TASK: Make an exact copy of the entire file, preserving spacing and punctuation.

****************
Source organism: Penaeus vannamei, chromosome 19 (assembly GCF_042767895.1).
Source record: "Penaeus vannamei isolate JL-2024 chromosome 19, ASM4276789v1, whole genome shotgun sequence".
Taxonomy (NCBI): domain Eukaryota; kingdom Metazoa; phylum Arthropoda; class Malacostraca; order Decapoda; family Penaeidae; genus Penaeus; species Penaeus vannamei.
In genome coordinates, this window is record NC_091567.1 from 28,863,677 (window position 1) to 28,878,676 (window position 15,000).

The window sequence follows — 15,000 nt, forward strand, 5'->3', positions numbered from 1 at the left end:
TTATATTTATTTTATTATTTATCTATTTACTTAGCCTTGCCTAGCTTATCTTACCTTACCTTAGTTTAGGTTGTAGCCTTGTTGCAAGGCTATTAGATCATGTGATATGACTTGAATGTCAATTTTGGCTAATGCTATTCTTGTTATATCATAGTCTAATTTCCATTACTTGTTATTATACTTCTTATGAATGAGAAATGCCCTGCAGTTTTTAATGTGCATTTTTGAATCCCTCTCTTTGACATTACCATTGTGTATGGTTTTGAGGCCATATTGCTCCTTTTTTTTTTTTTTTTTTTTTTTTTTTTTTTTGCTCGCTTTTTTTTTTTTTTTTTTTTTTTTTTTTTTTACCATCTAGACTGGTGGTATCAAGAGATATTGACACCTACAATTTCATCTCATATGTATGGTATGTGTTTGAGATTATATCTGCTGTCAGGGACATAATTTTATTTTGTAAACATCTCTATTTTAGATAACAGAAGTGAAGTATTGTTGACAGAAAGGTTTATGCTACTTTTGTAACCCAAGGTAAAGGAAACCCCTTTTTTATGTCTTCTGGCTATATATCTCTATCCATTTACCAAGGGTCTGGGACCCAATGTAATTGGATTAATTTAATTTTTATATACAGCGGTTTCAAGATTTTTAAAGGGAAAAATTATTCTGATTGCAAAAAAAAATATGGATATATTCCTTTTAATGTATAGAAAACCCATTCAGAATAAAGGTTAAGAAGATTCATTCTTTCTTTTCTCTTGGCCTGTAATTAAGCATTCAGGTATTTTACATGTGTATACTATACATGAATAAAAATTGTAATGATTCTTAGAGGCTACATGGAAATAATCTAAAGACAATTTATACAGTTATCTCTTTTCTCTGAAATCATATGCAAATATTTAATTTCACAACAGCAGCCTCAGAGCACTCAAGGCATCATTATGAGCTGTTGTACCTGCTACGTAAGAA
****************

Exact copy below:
Source organism: Penaeus vannamei, chromosome 19 (assembly GCF_042767895.1).
Source record: "Penaeus vannamei isolate JL-2024 chromosome 19, ASM4276789v1, whole genome shotgun sequence".
Taxonomy (NCBI): domain Eukaryota; kingdom Metazoa; phylum Arthropoda; class Malacostraca; order Decapoda; family Penaeidae; genus Penaeus; species Penaeus vannamei.
In genome coordinates, this window is record NC_091567.1 from 28,863,677 (window position 1) to 28,878,676 (window position 15,000).

The window sequence follows — 15,000 nt, forward strand, 5'->3', positions numbered from 1 at the left end:
TTATATTTATTTTATTATTTATCTATTTACTTAGCCTTGCCTAGCTTATCTTACCTTACCTTAGTTTAGGTTGTAGCCTTGTTGCAAGGCTATTAGATCATGTGATATGACTTGAATGTCAATTTTGGCTAATGCTATTCTTGTTATATCATAGTCTAATTTCCATTACTTGTTATTATACTTCTTATGAATGAGAAATGCCCTGCAGTTTTTAATGTGCATTTTTGAATCCCTCTCTTTGACATTACCATTGTGTATGGTTTTGAGGCCATATTGCTCCTTTTTTTTTTTTTTTTTTTTTTTTTTTTTTTTGCTCGCTTTTTTTTTTTTTTTTTTTTTTTTTTTTTTTACCATCTAGACTGGTGGTATCAAGAGATATTGACACCTACAATTTCATCTCATATGTATGGTATGTGTTTGAGATTATATCTGCTGTCAGGGACATAATTTTATTTTGTAAACATCTCTATTTTAGATAACAGAAGTGAAGTATTGTTGACAGAAAGGTTTATGCTACTTTTGTAACCCAAGGTAAAGGAAACCCCTTTTTTATGTCTTCTGGCTATATATCTCTATCCATTTACCAAGGGTCTGGGACCCAATGTAATTGGATTAATTTAATTTTTATATACAGCGGTTTCAAGATTTTTAAAGGGAAAAATTATTCTGATTGCAAAAAAAAATATGGATATATTCCTTTTAATGTATAGAAAACCCATTCAGAATAAAGGTTAAGAAGATTCATTCTTTCTTTTCTCTTGGCCTGTAATTAAGCATTCAGGTATTTTACATGTGTATACTATACATGAATAAAAATTGTAATGATTCTTAGAGGCTACATGGAAATAATCTAAAGACAATTTATACAGTTATCTCTTTTCTCTGAAATCATATGCAAATATTTAATTTCACAACAGCAGCCTCAGAGCACTCAAGGCATCATTATGAGCTGTTGTACCTGCTACGTAAGAA